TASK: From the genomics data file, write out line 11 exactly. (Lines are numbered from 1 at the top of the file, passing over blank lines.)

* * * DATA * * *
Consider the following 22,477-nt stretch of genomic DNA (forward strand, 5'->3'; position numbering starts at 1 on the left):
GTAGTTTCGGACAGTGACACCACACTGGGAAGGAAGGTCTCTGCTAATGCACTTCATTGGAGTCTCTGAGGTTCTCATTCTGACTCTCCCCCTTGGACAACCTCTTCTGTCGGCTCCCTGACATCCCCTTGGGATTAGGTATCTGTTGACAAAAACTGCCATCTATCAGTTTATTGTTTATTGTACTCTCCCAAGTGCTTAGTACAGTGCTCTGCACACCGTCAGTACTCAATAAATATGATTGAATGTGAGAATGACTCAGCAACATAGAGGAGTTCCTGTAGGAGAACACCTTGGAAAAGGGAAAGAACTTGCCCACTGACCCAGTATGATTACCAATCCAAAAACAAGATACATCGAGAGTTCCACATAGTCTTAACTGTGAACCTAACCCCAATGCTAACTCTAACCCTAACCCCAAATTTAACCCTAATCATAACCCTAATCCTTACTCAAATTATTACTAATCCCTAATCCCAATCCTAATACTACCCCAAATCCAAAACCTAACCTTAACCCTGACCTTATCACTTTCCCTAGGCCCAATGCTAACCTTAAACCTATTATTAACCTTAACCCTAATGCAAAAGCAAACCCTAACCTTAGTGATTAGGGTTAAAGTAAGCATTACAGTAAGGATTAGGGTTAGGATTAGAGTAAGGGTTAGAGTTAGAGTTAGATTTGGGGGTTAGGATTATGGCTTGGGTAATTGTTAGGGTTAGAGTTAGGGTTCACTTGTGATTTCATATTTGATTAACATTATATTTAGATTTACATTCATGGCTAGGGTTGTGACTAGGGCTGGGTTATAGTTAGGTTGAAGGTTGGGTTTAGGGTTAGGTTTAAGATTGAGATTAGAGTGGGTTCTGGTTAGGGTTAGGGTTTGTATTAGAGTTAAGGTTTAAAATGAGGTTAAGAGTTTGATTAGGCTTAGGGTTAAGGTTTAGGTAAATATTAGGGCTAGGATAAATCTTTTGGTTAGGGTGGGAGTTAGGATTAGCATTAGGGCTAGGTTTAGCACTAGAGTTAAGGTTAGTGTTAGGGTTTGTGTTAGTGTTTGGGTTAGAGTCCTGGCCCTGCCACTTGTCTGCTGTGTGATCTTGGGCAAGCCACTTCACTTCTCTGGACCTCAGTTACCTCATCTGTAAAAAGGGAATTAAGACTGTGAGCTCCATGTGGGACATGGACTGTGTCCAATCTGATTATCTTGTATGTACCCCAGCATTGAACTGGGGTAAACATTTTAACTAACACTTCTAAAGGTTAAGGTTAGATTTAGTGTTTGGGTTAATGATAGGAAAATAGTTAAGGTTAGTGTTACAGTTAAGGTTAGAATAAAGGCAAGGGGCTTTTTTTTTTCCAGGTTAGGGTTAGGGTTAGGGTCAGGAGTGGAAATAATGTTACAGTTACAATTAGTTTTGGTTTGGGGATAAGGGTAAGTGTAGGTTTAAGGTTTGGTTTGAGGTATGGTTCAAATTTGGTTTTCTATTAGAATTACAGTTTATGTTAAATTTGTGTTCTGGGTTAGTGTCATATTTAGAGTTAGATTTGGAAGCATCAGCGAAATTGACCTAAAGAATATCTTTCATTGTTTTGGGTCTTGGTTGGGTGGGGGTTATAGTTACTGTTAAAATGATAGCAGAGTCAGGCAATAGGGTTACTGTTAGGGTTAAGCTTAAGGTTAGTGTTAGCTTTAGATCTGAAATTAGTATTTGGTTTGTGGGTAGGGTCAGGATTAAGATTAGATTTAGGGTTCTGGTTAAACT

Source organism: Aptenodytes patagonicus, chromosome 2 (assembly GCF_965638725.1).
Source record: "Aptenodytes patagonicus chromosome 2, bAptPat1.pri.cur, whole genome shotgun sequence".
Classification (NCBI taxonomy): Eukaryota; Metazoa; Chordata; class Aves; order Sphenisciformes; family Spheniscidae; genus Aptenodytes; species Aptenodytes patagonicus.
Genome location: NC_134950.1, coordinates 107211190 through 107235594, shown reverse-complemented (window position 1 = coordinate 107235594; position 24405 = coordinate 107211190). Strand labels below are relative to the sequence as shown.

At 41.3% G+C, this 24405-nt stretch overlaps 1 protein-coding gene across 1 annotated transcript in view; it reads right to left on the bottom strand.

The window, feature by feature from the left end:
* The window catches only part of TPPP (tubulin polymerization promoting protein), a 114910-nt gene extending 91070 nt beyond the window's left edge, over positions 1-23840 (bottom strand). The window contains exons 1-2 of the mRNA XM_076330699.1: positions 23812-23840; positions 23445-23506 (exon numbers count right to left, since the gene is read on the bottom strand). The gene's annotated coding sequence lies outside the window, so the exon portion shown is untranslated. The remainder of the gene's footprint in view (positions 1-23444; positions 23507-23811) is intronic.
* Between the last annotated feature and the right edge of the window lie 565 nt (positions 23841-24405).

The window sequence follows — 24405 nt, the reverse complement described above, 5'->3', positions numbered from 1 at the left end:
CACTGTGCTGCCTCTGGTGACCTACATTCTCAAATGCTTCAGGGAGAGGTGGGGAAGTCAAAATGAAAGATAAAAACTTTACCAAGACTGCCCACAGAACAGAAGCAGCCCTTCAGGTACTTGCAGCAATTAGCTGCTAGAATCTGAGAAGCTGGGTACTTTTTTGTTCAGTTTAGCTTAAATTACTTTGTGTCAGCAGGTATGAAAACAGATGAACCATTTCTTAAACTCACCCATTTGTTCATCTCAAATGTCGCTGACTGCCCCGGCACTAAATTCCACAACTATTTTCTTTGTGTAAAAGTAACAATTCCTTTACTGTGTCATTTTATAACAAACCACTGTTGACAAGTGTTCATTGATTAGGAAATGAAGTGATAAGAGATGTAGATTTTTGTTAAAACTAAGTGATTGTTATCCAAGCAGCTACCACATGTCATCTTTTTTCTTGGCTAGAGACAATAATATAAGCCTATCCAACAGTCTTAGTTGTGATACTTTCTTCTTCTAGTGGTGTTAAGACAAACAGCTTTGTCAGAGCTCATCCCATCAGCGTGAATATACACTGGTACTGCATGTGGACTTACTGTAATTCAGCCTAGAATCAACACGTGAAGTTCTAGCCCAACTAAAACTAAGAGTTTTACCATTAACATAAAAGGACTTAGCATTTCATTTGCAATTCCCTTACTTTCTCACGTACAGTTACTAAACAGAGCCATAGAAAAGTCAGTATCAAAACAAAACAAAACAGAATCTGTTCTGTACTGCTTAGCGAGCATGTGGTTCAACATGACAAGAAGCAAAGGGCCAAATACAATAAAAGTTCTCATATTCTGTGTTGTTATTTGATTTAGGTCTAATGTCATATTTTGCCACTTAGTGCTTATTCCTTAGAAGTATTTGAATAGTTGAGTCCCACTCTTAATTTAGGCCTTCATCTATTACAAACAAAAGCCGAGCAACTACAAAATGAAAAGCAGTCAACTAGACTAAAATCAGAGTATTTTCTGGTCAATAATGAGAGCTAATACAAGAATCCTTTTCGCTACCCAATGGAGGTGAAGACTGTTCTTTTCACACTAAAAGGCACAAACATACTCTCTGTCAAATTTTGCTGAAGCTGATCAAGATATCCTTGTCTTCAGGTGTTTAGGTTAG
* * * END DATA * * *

The window sequence follows — 24405 nt, the reverse complement described above, 5'->3', positions numbered from 1 at the left end: